Unclear future for Livni’s daring diplomatic agenda

Tzipi Livni's two-state agenda leaves her isolated in Israels centre-left

Opposition leader Tzipi Livni speaks during a Zionist Union faction meeting

Mazal Mualem wrtites in Al Monitor, “The ouster of Hatnua Party Chair and chair of the opposition Tzipi Livni from the Zionist Camp in front of the cameras on Jan. 1 was for Chair of the Labor Party Avi Gabbay an act of leadership that was meant to rev up his faltering election campaign for prime minister. But according to responses in the field and various polls, the effect of the ouster shattered not only the Zionist Camp but also both Labor and Hatnua. This is bad news for the left at the beginning of the election cycle. Alliances and unions have not formed yet in the left-wing camp in order to create an alternative for the Likud’s rule headed by Prime Minister Benjamin Netanyahu, and this option only grows more and more unlikely.”

“According to initial polls after the ouster, the Labor Party continues to collapse to only 7-8 mandates. The Hatnua Party headed by Livni teeters around the vote threshold. The Zionist Camp, with its 24 mandates, fell apart in one ugly moment. Much has been written — and will be written — on the event, the likes of which Israeli politics hasn’t seen yet: a party leader brutally on live TV ousts his senior political partner who holds the role of chair of the opposition. To Livni’s credit, it can be said that she recovered quickly from the hit, stood in front of the cameras an hour later and announced that she will continue in her path.”…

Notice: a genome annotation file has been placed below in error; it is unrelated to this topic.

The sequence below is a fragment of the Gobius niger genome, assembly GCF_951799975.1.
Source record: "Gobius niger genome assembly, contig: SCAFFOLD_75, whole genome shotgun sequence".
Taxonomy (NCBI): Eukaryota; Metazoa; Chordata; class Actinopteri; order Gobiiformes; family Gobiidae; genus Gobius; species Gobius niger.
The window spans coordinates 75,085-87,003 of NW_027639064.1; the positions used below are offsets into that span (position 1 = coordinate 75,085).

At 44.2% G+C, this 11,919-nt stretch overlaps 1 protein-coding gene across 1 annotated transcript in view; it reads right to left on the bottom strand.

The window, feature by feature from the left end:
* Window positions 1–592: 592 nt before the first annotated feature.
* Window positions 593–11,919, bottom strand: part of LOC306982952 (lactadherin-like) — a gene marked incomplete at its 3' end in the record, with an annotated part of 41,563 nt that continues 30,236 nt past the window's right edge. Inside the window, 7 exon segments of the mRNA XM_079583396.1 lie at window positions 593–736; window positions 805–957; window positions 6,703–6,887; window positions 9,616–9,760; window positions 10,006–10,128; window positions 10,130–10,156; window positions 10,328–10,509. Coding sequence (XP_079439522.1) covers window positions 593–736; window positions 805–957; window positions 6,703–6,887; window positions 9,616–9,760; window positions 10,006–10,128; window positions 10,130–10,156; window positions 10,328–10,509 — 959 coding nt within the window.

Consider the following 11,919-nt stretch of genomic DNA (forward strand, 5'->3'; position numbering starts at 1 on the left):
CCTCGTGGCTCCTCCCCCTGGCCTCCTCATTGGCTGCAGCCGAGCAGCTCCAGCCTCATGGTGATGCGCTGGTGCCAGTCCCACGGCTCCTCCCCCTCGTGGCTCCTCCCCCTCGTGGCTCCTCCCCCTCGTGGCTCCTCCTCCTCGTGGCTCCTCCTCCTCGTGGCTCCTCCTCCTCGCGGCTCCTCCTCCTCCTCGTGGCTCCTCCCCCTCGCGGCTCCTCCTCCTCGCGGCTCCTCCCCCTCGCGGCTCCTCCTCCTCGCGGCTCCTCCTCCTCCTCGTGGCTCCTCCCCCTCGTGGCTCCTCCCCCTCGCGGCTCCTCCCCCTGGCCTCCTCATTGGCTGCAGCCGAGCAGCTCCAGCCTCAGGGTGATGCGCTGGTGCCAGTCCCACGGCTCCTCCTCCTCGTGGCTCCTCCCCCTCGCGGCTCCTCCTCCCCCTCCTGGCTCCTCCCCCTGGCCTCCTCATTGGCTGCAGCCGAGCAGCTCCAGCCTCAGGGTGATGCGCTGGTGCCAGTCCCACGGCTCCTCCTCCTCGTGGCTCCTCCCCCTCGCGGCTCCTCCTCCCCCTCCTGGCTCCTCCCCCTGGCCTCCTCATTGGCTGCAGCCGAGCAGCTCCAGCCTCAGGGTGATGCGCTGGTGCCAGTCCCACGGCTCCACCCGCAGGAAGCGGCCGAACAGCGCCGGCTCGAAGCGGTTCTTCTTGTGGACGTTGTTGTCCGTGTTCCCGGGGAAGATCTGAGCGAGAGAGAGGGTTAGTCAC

“Livni too is now at a crossroads. The woman who was very close to being Israel’s prime minister, who led a coherent diplomatic agenda of two states and negotiations with the Palestinians, and with this platform even reached 28 mandates in the 2009 election, today heads a party that is not at all certain to pass the vote threshold.”

“Since the dissolution of the Zionist Camp, Livni has made frequent appearances in the media to say that she feels relief and good about herself. In regard to Gabbay, she said that it is now clear to her that he has no capacity to serve as prime minister and has no path. In an interview to the morning news on Channel 12, Livni said, “We have a mission, and I am now the only one in the field who is still fighting for the diplomatic process.” Livni’s statement is very close to reality. Aside from the Meretz Party, there is no party today in Israel for which the diplomatic process tops its agenda and which does not wink to the right or speak in vague terms.” (more…)


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